Another movement which will help is leaning in the direction of the arpeggio and leaning forward in order to get the hand where you want it to be. Think of this like casting a fishing pole. The big movements make the little movements more effortless. If you cast from just your fingers, you will fail. If you cast from the wrist, it is better but still bad. Cast from the elbow even better. Applying the shoulder would help a lot. But, use your whole body and you will procure maximum control and power over the pole. Too often pianists sit at the piano and try to play only from the fingers, they static load and injure themselves. Just a little aid from the big muscles makes the work of the little muscles effortless. Remember from HS Physics class, every motion must have an equal and opposite motion. There is no down without first and up. Again, play a chord. What is the first thing your arm does? It raises up. Your fingers need an up from somewhere, too. Hanon suggested raising a finger but this just isolates it and creates pulls and tensions.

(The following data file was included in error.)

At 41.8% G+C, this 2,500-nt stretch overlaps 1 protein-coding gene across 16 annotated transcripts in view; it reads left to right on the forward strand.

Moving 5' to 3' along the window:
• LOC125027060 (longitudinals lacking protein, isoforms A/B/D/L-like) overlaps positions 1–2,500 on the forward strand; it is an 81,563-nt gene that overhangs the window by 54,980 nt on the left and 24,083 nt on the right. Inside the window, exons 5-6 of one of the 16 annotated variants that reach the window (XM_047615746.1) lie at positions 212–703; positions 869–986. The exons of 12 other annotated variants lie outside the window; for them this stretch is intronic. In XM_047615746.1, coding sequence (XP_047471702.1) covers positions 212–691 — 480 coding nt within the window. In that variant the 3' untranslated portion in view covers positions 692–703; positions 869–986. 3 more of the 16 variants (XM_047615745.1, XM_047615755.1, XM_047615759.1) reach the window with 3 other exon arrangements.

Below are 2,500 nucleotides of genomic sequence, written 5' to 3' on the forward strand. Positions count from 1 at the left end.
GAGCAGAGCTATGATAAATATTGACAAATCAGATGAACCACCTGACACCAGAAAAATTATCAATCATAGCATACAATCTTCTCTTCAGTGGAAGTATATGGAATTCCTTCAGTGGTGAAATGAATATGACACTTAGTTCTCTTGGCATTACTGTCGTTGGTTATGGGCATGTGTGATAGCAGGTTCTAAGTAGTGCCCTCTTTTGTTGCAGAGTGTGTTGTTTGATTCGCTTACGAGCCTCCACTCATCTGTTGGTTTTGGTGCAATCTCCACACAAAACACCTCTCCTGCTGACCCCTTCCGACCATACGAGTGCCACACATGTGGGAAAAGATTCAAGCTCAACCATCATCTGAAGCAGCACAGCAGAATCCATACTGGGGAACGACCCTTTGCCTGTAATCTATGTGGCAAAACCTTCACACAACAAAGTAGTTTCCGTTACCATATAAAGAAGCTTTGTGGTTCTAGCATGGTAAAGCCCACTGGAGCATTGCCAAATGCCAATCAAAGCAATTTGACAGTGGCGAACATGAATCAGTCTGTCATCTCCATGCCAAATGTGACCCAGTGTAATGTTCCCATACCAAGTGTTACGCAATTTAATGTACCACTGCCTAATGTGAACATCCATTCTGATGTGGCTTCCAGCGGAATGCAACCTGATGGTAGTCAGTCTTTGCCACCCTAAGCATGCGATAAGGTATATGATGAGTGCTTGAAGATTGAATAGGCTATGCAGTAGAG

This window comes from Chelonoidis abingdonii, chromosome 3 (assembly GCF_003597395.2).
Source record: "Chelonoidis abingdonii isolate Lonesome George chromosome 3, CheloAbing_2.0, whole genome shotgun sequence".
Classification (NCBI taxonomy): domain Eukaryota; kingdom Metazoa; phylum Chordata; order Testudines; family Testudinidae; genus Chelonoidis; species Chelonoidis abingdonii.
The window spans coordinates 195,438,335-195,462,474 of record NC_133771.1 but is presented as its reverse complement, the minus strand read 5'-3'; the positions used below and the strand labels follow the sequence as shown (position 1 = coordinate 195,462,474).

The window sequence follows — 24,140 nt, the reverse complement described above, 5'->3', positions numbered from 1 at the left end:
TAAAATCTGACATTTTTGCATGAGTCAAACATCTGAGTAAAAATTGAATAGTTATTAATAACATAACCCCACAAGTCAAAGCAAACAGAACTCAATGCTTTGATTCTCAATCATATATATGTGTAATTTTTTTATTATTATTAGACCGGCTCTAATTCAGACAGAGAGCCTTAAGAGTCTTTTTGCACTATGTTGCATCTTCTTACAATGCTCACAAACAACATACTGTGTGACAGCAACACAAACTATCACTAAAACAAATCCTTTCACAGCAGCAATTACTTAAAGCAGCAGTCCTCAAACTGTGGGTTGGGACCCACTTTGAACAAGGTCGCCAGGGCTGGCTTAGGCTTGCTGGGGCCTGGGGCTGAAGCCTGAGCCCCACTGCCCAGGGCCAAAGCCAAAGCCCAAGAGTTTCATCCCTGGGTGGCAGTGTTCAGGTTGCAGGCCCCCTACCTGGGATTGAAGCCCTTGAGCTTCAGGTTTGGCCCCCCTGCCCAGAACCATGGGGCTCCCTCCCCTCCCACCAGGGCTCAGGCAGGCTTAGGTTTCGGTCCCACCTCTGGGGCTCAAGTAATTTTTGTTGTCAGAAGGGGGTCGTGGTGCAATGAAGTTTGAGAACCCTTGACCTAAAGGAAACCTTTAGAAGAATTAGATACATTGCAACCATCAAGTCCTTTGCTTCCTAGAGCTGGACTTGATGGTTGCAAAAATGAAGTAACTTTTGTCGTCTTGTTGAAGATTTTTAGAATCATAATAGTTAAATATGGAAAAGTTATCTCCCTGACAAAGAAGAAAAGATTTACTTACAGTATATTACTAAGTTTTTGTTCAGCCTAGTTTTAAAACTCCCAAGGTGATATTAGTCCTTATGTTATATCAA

So to play this CEG arp: The thumb plays down/in/pronated on the edge of the C. Next the index finger plays the E by the arm moving over, a little supination, a little gravity, a little out, a little forward but straight down. The middle finger plays the G with all the same movements but you add a little extra supination which raises the thumb up as the arm continues moving up the keyboard. The thumb then pronates down to the octave C because it is now right over it. Etcetera. Down is the opposite except you use that elbow trick when you play the C to place the middle finger over the G and straight down as your arm descends and you subtly supinate so you don't have to cross the thumb under for descending.